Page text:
Drain girl with cancer gets large outpouring of support from community

January 6, 2019

Six-year-old Syra Gonzalez, a kindergarten student at North Douglas Elementary School in Drain, was diagnosed with a brain tumor right before Thanksgiving on Nov. 20.

She underwent surgery to remove the tumor the next day, and it was only one of a string of challenges that she and her mother have had to endure.

Although the operation initially appeared to be successful, test results revealed that Syra had a rare brain and spinal cancer. Because of that, she has gone through extended radiation treatments at Doernbecher Children’s Hospital in Portland.

“They did the pathology testing on it, and the results came back positive for a very aggressive cancer,” Syra’s mother, Danielle Barklow, said. “She’ll have to do the radiation treatments for six weeks.”

Barklow is a single mother, unemployed, was homeless through the summer and has been staying with a friend in the Drain area. Just a couple of days after Syra’s surgery, a shed where all of their belongings were being stored, burned down and destroyed everything they had.

“That’s when everybody just started rallying to help them out,” said Emily Reed, the leadership advisor at North Douglas Elementary and Middle School in Drain. “This community has really stepped up for how small it is.”

The ordeal caught the attention of not only the kids in the school, but also the community and beyond.

“I think we all felt that it’s just really an unfair thing to have happen to someone who was already at a disadvantage,” Reed said.

Reed said there were contributions received from Yoncalla, Elkton, Cottage Grove and even people who had formerly lived in Drain.

“We had someone from Chicago who wanted to donate his wedding funds, because he’d gone to school in Drain and it really bothered him that this could happen to such a young girl,” Reed said.

The kids in the school brought in money from their piggy banks or money that they had collected from their parents or earned for themselves. The school sent flyers home with all the students and put jars in each of the classrooms.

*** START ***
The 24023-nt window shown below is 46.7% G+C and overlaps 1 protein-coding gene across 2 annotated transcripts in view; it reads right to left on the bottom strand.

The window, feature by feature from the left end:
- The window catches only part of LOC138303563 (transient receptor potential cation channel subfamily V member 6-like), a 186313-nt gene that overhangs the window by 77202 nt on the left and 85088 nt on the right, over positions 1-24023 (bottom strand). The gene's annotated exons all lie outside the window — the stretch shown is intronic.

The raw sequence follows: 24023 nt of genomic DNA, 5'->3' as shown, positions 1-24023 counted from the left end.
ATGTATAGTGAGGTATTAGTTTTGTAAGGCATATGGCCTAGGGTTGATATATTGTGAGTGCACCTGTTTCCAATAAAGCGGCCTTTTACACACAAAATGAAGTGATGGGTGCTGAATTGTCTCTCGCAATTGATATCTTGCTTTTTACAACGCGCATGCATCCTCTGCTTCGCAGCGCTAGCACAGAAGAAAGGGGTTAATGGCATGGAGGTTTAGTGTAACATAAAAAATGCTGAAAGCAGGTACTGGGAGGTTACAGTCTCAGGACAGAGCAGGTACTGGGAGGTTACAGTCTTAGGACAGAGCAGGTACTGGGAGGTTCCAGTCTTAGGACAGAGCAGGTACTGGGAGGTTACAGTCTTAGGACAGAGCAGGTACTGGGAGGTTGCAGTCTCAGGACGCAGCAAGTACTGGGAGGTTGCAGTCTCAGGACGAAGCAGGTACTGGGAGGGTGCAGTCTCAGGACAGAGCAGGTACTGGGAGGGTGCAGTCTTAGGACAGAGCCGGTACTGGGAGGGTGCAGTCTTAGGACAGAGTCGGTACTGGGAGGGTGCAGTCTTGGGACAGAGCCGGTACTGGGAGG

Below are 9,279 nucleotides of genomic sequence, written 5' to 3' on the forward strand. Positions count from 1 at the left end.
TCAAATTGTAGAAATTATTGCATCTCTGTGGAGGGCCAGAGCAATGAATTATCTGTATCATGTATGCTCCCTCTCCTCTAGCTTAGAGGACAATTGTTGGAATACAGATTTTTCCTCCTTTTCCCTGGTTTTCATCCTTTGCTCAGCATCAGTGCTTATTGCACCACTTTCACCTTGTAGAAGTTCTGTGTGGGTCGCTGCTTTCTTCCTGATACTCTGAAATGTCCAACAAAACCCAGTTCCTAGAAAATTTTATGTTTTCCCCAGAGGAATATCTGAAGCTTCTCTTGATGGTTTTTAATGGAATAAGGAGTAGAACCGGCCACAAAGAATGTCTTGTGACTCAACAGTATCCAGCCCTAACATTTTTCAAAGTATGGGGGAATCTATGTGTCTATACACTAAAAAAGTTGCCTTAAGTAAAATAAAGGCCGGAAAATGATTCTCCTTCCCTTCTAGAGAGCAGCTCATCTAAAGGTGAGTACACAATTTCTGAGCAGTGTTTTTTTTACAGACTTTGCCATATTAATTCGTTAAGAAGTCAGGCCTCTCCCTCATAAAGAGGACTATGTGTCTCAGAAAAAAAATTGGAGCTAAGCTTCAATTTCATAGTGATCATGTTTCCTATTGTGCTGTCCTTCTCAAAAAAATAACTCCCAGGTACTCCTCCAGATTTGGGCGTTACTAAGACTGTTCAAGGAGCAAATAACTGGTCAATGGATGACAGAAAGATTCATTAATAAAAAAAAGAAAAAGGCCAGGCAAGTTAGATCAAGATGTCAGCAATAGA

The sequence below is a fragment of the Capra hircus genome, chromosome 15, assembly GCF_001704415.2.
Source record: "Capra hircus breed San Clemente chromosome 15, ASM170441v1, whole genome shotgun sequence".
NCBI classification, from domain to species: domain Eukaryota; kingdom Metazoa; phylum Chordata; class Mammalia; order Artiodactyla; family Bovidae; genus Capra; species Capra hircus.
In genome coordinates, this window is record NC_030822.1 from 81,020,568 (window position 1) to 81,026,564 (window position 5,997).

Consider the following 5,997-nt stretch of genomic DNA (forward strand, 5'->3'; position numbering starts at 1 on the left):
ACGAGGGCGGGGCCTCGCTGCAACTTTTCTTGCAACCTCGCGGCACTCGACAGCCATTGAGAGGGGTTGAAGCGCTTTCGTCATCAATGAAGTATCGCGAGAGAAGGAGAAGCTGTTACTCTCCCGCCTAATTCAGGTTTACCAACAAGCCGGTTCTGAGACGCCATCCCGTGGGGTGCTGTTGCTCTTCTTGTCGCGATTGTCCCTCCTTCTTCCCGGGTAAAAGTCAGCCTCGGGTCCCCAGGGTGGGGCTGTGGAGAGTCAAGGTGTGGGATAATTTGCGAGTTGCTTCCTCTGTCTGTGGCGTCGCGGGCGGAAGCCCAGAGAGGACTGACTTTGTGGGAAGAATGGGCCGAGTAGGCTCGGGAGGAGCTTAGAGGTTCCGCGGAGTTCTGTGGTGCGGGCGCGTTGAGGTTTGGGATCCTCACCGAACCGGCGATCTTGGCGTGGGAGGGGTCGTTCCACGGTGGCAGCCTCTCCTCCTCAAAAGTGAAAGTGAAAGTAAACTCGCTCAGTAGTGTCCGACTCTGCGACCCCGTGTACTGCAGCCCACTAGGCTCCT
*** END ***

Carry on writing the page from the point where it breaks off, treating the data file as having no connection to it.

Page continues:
Syra’s schoolmates, who were hit hard by the news, rallied to do fundraisers to help the family with expenses.

Donations started pouring in, from the small amounts put in the jars to the bigger amounts that students, parents and local community members and businesses brought in. People also donated clothes and toys for Syra, who had nothing left after the fire.

Yoncalla High School collected money at their band concert and brought in $744. One parent who works at Walmart took the flyer to the store and collected $2,500 in donations. Store officials also presented them with a jar of change and bills the employees collected, which was about $300.

The coin jars at the school brought in over $1,300. The total that school and community have raised is over $10,000.

“The middle school leadership group is the one that started raising the money, and we think it’s pretty impressive how much we’ve earned in just two weeks,” said Shelly Harkins, the office manager at North Douglas Elementary and Middle School.

The school also mailed boxes of Christmas cards and packages to the hospital, that the students made for Syra.

Syra and her mom have been staying at the Ronald McDonald House in Portland while she is getting her treatments at Doernbecher.

Barklow said she was stunned by the outpouring of the community, from people that they didn’t even know.

“It’s incredible, I’m speechless about it, I don’t even know how to thank everybody,” Barklow said. “The kids love her, and Syra misses school so much and can’t wait to go back. She’s gotten over 200 Christmas cards from them.”

Syra has a tough road ahead. Gonzalez said she will need regular MRIs for the rest of her life, and there is only a 20 percent chance that the cancer will not come back.

“We hope that this helps any way it can in a real hard time,” Reed said. “We’re just really thankful to our community.”

“We’re all just hoping that they get through this and Syra will be OK,” Harkins said. “Hopefully they can then use some of the money to get a place to live and move forward.”

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